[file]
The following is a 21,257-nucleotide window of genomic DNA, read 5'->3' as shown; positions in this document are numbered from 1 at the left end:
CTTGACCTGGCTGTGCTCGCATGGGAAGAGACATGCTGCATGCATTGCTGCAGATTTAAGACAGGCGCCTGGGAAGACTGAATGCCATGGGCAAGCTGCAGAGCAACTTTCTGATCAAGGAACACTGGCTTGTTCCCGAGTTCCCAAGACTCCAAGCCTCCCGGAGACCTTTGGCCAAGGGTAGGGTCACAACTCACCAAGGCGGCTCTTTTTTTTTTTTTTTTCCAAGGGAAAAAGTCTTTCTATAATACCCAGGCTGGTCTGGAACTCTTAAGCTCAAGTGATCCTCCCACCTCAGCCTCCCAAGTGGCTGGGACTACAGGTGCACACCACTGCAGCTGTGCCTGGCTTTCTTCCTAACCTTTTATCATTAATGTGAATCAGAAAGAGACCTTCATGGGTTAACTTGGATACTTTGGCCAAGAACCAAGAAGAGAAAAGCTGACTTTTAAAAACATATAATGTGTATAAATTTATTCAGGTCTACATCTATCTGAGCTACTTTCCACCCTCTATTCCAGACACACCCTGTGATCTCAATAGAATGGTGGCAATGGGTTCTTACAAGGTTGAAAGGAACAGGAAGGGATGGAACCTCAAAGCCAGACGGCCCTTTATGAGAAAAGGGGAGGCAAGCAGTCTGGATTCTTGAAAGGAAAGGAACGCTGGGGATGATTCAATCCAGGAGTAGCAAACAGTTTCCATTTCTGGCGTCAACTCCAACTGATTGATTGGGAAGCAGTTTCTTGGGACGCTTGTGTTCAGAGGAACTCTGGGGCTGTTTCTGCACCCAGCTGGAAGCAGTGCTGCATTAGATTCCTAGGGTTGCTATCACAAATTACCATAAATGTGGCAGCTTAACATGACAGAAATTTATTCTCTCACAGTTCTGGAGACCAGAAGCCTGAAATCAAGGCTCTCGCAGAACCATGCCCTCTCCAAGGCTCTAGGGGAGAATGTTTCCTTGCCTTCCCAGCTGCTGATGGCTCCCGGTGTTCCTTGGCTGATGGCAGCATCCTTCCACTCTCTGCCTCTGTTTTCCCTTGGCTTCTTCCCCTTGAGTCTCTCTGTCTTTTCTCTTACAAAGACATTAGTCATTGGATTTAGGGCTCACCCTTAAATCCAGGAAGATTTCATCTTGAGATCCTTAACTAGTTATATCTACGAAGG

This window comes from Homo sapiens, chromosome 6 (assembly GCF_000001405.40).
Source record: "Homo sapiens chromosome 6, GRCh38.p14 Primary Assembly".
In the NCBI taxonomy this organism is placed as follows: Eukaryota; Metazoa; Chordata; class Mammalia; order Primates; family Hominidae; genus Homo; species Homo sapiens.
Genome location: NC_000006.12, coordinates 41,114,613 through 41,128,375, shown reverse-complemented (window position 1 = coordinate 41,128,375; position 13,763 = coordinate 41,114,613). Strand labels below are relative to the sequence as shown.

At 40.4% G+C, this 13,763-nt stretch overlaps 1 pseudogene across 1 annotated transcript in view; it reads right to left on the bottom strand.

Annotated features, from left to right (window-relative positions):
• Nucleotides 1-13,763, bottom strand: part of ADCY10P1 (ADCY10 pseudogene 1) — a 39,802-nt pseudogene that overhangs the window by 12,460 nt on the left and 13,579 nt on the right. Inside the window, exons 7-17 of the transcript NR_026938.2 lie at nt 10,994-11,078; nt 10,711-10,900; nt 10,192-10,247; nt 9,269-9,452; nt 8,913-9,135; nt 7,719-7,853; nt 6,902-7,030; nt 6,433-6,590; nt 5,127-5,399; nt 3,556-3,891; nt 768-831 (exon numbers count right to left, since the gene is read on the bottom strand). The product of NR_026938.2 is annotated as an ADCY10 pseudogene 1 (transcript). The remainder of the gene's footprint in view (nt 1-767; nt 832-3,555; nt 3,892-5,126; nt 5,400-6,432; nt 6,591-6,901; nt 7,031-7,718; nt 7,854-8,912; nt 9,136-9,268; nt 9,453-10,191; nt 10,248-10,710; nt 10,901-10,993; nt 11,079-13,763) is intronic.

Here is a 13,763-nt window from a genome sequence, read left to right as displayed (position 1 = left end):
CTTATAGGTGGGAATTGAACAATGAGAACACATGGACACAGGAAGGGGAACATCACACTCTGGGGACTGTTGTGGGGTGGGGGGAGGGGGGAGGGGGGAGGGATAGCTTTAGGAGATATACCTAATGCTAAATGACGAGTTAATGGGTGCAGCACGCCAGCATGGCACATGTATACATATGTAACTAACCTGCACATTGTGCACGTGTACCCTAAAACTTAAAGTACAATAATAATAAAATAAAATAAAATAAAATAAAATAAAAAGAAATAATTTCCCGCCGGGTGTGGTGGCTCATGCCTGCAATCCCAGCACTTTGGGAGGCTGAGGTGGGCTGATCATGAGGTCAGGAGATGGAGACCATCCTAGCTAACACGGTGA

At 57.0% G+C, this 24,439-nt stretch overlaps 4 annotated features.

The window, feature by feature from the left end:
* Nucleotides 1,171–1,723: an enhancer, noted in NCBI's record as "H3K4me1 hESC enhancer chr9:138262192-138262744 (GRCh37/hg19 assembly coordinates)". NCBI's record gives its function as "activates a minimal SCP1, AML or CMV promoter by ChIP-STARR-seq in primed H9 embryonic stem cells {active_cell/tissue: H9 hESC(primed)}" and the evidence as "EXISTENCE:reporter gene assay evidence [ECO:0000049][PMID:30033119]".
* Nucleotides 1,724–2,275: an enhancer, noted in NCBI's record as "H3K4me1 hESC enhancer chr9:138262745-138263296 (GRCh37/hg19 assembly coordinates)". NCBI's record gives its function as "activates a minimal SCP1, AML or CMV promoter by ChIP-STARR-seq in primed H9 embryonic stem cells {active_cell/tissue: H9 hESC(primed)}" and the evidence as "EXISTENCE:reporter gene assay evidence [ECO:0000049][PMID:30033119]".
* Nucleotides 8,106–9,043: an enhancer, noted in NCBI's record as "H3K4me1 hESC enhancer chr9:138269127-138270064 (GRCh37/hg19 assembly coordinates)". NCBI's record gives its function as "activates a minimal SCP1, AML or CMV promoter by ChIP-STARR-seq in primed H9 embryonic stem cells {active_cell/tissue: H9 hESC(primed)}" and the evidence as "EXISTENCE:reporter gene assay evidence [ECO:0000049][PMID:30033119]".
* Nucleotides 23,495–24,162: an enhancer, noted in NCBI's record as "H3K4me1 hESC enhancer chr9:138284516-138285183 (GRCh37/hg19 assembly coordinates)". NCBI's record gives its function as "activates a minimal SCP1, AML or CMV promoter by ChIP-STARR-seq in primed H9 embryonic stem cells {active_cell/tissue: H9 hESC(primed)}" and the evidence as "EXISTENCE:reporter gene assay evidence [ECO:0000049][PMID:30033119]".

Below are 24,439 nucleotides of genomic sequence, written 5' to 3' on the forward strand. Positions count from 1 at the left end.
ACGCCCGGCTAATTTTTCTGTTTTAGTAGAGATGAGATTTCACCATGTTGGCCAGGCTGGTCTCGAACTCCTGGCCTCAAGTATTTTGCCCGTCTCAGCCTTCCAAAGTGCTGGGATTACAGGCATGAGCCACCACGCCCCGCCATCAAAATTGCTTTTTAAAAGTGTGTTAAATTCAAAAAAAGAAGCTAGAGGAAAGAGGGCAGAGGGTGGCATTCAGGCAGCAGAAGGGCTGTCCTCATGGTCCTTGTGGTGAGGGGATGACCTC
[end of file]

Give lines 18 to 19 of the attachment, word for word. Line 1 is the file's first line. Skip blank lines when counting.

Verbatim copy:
Below are 24,439 nucleotides of genomic sequence, written 5' to 3' on the forward strand. Positions count from 1 at the left end.
ACGCCCGGCTAATTTTTCTGTTTTAGTAGAGATGAGATTTCACCATGTTGGCCAGGCTGGTCTCGAACTCCTGGCCTCAAGTATTTTGCCCGTCTCAGCCTTCCAAAGTGCTGGGATTACAGGCATGAGCCACCACGCCCCGCCATCAAAATTGCTTTTTAAAAGTGTGTTAAATTCAAAAAAAGAAGCTAGAGGAAAGAGGGCAGAGGGTGGCATTCAGGCAGCAGAAGGGCTGTCCTCATGGTCCTTGTGGTGAGGGGATGACCTC